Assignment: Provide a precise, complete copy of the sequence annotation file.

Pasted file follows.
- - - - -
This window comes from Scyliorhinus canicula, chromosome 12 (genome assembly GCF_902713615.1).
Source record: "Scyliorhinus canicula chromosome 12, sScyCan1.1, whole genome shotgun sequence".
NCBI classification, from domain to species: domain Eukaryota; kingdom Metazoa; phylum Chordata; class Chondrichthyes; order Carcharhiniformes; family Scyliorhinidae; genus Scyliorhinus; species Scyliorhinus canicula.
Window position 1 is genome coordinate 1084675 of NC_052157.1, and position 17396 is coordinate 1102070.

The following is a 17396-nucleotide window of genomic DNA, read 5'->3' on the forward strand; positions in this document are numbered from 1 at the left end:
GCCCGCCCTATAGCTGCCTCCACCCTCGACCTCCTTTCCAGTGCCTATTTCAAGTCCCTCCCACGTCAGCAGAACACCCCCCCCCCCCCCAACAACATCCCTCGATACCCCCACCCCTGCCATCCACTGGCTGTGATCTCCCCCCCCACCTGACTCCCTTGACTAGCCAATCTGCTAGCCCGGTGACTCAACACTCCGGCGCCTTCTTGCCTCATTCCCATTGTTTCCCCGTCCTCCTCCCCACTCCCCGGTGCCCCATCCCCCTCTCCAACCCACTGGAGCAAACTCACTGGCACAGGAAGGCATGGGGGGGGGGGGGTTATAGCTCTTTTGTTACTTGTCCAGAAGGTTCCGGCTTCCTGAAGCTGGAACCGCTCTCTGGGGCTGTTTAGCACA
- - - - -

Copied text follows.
This window comes from Scyliorhinus canicula, chromosome 12 (genome assembly GCF_902713615.1).
Source record: "Scyliorhinus canicula chromosome 12, sScyCan1.1, whole genome shotgun sequence".
NCBI classification, from domain to species: domain Eukaryota; kingdom Metazoa; phylum Chordata; class Chondrichthyes; order Carcharhiniformes; family Scyliorhinidae; genus Scyliorhinus; species Scyliorhinus canicula.
Window position 1 is genome coordinate 1084675 of NC_052157.1, and position 17396 is coordinate 1102070.

The following is a 17396-nucleotide window of genomic DNA, read 5'->3' on the forward strand; positions in this document are numbered from 1 at the left end:
GCCCGCCCTATAGCTGCCTCCACCCTCGACCTCCTTTCCAGTGCCTATTTCAAGTCCCTCCCACGTCAGCAGAACACCCCCCCCCCCCCCAACAACATCCCTCGATACCCCCACCCCTGCCATCCACTGGCTGTGATCTCCCCCCCCACCTGACTCCCTTGACTAGCCAATCTGCTAGCCCGGTGACTCAACACTCCGGCGCCTTCTTGCCTCATTCCCATTGTTTCCCCGTCCTCCTCCCCACTCCCCGGTGCCCCATCCCCCTCTCCAACCCACTGGAGCAAACTCACTGGCACAGGAAGGCATGGGGGGGGGGGGGTTATAGCTCTTTTGTTACTTGTCCAGAAGGTTCCGGCTTCCTGAAGCTGGAACCGCTCTCTGGGGCTGTTTAGCACA